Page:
Requirements for posting parcels at the Post Office

first_imgDear Editor,The Guyana Post Office Corporation (GPOC) wishes to acknowledge Mr Roshan Khan’s (Sr) letter published in the newspaper and captioned, “GPOC needs tweaking to remain relevant”. GPOC wishes to apologise to the customer for the inconvenience caused.Further, while efforts are being made to modernise the Post Office, the general public is hereby advised that the following documents are required when sending a parcel via the Post Office:1. Proof of address: This is any mail addressed and delivered to you by the Post Office within the last three months. It should reflect the date stamp of the delivery Post Office and,2. Valid identification – This may be your National Identification Card, the New Driver’s Licence or your passport.For further information customers are kindly asked to contact GPOC’s Customer Services Department on telephone number 226-3127 or email us at customercare@guypost.gy .Yours sincerely,ManagementGuyana Post OfficeCorporationlast_img read more

MCSS to Focus on School Feeding Program

first_imgThe Monrovia Consolidated School System (MCSS) has disclosed a plan to focus on a school feeding program in the coming academic year as a means of attracting more students and keeping them in school.MCSS Superintendent, Benjamin Adolphus Jacobs, made the disclosure on Thursday at the Ministry of Information, Cultural Affairs and Tourism (MICAT) regular Ebola Hour press briefing.According to him, MCSS will prioritize the school feeding program to help increase students attendance at school.“The school-feeding program in the upcoming year,” he said, “will to help boost the reflection of learning for the children at the various MCSS campuses as well as increase   enrollment.”“No one can learn on an empty stomach, especially the little ones. Many of them will come to school in the morning hungry and weak and cannot respond to their teachers, even at question time. Many of them will not ask questions and sometimes leave campus during recess and run home because of food, Mr. Jacobs stressed.He explained that, many of the school going children were appearing in the classroom without eating anything at home, which he said was causing serious problems in keeping them focused on learning.The MCSS Superintendent further explained that, “due to the fight against the deadly Ebola virus and the issue of breaking the transmission, his administration is hoping to run three shifts, morning, evening and night, as a mean of reducing over crowdedness in the classroom.“We will also have Thermometers testing students and teachers on campus.”He continued, “We are securing vehicles for the three region, Central Monrovia, Sinkor and Bushrod Island, to help in carrying any sick person, both teachers and students, for treatment. “We will have one room reserved on each campus to have the person there before hospital attention is provided.”According to him, they will conduct workshops for teachers and students before the official opening of school and will also observe all Ebola preventive measures on campuses and will have rooms reserved for any outbreak of the disease. He further explained, “We are training guidance counselors for most of our schools that will help to guide many of our students in their learning process. We are also hoping to construct hand-pumps on some of our campuses as a way of improving sanitation.The MCSS Superintendent also disclosed that the counselors will be helping students who are not academically sound and will be guiding them and making sure that such students attend vocational institutions.He disclosed that schools might open in late January or February and close in the late August or September. “We are also working on classes running from Monday to Saturday if all goes well and the Ministry of Education will come up with a position.  Share this:Click to share on Twitter (Opens in new window)Click to share on Facebook (Opens in new window)last_img read more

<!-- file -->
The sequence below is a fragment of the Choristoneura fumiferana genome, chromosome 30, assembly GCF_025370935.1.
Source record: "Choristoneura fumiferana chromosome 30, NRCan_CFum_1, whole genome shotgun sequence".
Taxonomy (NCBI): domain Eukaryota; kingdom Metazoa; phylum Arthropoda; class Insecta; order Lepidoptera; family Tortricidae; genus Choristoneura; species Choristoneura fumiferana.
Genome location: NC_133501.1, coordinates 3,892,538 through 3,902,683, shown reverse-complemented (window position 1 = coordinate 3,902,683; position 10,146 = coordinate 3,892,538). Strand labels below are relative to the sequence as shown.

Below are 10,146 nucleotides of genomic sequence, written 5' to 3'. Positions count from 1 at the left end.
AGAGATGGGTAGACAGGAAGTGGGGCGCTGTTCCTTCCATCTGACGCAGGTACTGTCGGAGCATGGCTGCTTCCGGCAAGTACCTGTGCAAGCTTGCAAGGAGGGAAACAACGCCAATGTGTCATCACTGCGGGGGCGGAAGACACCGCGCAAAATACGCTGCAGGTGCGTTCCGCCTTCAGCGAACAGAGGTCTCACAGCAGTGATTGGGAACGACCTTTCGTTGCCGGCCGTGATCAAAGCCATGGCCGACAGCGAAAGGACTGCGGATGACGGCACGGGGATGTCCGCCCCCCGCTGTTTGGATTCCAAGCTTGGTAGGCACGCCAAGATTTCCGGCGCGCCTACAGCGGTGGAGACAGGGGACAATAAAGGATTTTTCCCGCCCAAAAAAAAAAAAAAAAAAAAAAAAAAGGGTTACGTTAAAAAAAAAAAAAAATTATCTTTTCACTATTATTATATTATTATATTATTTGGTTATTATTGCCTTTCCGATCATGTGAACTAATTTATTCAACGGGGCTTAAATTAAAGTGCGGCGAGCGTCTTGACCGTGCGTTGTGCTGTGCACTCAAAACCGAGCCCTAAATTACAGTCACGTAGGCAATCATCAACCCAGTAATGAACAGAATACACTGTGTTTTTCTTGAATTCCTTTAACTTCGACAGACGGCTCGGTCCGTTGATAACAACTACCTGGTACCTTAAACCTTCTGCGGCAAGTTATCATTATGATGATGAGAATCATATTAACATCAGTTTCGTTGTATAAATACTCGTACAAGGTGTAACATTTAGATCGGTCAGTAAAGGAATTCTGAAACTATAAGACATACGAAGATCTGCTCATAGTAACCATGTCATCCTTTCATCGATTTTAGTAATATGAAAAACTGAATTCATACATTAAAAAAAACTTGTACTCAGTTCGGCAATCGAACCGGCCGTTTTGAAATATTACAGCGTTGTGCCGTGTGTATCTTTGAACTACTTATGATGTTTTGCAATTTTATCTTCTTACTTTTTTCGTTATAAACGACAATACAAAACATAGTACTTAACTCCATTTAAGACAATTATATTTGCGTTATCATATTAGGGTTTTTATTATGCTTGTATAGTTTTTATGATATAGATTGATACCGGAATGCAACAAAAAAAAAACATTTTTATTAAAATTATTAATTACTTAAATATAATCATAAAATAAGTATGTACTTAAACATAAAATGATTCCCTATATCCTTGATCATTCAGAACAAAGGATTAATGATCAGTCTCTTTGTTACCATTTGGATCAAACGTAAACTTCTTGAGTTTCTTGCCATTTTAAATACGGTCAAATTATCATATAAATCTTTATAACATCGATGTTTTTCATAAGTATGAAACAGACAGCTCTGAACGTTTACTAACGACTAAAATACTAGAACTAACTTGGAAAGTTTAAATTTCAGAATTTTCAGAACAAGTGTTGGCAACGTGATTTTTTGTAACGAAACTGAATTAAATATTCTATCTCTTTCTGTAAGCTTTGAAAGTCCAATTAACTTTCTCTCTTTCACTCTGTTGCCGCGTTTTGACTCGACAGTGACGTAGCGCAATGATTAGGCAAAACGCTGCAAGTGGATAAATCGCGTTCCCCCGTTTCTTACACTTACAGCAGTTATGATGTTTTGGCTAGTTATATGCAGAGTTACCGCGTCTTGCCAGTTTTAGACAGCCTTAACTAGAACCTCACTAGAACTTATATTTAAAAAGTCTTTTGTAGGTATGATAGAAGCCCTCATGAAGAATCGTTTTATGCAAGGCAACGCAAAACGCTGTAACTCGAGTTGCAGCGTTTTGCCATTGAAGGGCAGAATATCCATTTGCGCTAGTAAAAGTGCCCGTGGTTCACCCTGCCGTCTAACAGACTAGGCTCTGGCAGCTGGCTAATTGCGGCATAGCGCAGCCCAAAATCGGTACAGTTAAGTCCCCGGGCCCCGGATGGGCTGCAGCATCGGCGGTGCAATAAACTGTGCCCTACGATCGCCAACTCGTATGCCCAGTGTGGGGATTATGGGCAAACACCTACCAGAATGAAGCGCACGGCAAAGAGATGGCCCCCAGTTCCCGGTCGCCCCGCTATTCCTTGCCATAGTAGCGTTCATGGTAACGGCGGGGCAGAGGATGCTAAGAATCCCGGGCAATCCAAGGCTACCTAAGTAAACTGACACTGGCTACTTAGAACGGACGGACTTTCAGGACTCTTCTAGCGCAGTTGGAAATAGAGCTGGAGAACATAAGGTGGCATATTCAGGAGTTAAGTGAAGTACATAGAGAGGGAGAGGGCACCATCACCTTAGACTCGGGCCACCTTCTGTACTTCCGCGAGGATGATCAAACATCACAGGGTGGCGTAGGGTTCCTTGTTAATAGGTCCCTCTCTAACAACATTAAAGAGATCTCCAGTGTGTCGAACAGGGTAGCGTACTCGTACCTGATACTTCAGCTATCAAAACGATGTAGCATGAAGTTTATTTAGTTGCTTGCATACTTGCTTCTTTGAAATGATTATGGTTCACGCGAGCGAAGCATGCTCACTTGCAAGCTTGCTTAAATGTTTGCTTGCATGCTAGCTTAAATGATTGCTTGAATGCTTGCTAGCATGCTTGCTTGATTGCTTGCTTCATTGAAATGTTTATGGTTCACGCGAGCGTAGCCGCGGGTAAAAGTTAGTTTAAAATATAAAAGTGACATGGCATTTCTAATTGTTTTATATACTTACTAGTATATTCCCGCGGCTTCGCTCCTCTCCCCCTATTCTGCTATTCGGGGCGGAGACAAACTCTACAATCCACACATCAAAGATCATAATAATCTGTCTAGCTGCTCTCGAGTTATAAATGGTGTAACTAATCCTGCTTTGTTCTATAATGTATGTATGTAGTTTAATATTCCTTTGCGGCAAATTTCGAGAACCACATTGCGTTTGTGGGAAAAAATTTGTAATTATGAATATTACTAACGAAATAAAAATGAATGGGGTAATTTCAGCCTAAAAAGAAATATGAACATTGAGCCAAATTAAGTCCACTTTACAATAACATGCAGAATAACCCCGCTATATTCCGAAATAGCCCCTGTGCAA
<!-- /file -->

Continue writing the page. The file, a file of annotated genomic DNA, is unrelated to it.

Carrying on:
Sue Anayas intricate beadwork is an ongoing expe

first_imgSue Anaya’s intricate beadwork “is an ongoing experiment in understanding the languageof color and images that encompass the essence of a particular moment, emotion, or story”.Sue works as an archivist for the Cosanti Foundation. June 7, 2001GalleryResident artists Val Kiri (left) and Sue Anaya (right) were chosen by Paolo Solerito display and sell their crafts for a year in the Arcosanti Gallery.[Photos and text by Jennifer Thornton] According to Val Kiri, her ceramics are “a celebration of relationships and creativity”. Val Kirihas been doing tilework for Cosanti Originals for three years, and privately for two.last_img read more